Just walk away???

Discussion in 'The Watercooler' started by JJJ, Apr 13, 2011.

  1. JJJ

    JJJ Active Member

    I have had several people tell me over the last few weeks that for many kids in these long-term RTCs, their parents just drop them off and leave. That they do not participate in treatment, talk to their kid on the phone, or acknowledge the child's existence in anyway other than filling out the forms for continued funding.

    While I have had daydreams of doing that, I cannot imagine actually doing it. I can understand placing a child permenantly outside your home, but I can't understand not at least making sure that they are getting treatment and education, not telling them that you still have hope that they will get better (even on the days when you have no hope).
  2. AnnieO

    AnnieO Shooting from the Hip

    They just walk away?

    Onyxx isn't even technically mine (even legally) and I couldn't do that.
  3. I couldn't either.

    When I researched some Residential Treatment Center (RTC)'s for our daughter I was surprised that some of them only allowed communication by phone or visit after my daughter should have made some progress in their level system. Well, Residential Treatment Center (RTC) is out of the picture right now, but even if it was necessary I would avoid those where I couldn't talk to her within a month. Coming to think about it not even a month would be acceptable.

    I remember a book by some Marcus person about a school up north where 5 teenager were followed during their 15 months there. While they did not allow parents to hire a transport company to come with the children, some parents hired the transport firm to drop the child just outside the campus and then the parents dragged the child the rest of the way onto campus so the staff could take it from there.

    I also got a mail from former employee from our local now-closed Residential Treatment Center (RTC). They seemed to have raided yet another special school in Costa Rica which shared the same owners as our local Residential Treatment Center (RTC). Some parents said that they were surprised to see the standard because it was nothing compared with the brochures. Did they not visit the Residential Treatment Center (RTC)/school before they enrolled their child? They claimed that it was the only option they could find on the Internet. How long did they use? I visited at least 3 places and still did not find the right place. We took a weekend boot camp instead and followed up with parenting classes. Well some problems remain but we can manage.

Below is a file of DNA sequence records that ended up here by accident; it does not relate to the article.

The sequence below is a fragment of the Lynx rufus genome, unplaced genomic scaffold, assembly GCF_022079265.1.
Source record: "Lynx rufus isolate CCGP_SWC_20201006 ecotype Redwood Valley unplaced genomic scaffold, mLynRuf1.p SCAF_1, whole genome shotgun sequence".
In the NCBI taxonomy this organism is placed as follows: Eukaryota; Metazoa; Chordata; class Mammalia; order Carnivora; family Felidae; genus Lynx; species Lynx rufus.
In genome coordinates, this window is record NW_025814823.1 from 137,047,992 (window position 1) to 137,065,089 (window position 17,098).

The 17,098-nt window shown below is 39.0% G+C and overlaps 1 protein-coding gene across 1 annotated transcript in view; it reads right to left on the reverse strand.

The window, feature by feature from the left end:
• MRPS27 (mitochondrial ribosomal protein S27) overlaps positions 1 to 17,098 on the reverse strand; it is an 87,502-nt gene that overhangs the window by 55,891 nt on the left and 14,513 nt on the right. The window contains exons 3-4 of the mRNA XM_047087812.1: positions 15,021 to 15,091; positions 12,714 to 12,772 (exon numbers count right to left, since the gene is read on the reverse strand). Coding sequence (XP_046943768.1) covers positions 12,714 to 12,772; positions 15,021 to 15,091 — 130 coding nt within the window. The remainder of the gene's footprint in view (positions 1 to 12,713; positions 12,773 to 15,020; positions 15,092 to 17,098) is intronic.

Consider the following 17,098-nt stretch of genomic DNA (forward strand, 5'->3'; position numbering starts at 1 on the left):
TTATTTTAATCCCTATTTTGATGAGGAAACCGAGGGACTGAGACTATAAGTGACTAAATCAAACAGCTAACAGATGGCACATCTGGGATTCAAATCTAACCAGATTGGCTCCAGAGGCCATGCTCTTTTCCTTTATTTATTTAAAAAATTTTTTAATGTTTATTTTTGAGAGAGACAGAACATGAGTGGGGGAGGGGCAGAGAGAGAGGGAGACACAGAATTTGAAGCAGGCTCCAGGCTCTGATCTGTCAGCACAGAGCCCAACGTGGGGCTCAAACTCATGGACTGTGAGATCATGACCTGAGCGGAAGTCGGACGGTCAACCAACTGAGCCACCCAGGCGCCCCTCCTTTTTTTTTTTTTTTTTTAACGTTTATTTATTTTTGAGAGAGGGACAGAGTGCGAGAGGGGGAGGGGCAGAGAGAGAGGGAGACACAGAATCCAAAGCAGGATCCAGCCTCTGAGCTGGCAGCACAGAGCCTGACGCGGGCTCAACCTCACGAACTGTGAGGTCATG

Reality is that there are a lot of places which are in the market for profit and you have to be very alert. It doesn't help our children if a place is too relaxed and it certainly doesn't help our children if a place just want to break our children and then leave it with this.

    I have heard tons of stories about Residential Treatment Center (RTC)'s not working. I have heard just as many stories about cases where nothing was done and life in prison or death became the result. There is no answer for everybody, but to claim that I don't care as a parent it is just wrong.
  4. DDD

    DDD Well-Known Member

    I haven't done Residential Treatment Center (RTC)'s but sadly I have done a number of substance abuse residential programs. Only at the last one was there full parental involvement. At the early ones parents rarely showed...and alot of the kids did not have parents and were sent by the system. It seemed to be a difference in the socio-economic status. Very sad. DDD
  5. Jena

    Jena New Member

    that was like our first hospital. they wouldnt' allow us to see difficult child, or talk on phone if she didn't eat. meanwhile no one was helping her to eat. they just put her infront of food for ten hours straight and she was so medicated she didnt' even know who i was when i walked in and had enough and ripped her out of there after attacking entire staff politely.

    was the scariest thing i've ever had to do. was drop her at 11 years old, walk away and get in my truck and leave. damn it's been a hard year lol.......
  6. Shari

    Shari IsItFridayYet?

    difficult child 1's bio parents both walked away from him, for all intents and purposes. And bio dad has left Wee... If it weren't for his whacko girlfriend, we'd never hear from him.
  7. Marguerite

    Marguerite Active Member

    I don't think we have Residential Treatment Center (RTC) as such in Australia. Undoubtedly if I searched, I could find some sort of placement for problem kids, but apart from a locked psychiatric ward, there isn't a lot of options. We could send kid to a jackeroo/jillaroo placement, a sort of wilderness camp/world's strictest parents placement. But nothing formal to my knowledge.

    Where money can be made, there is always scope for exploitation. I used to work for a mob who had financial interests in nursing homes. I got to see their business practices. They have a bad rep, and I could see why. The main motive was money, not the welfare of residents.

    As for parents walking away - some placements won't allow contact. I'm including nursing homes here - my mother was in a place like that, it was church-bsed, supposed to be brilliant. We had a really hard time getting to see her - two of my sisters and one brother managed to visit her regularly, but the place made it very difficult, kept them waiting literally for hours. Then when we complained (after she died) they saidf, "What would you know? Nobody evr visited her here." Which was not true, but clearly their standard line, because tey did their utmost to prvent visits.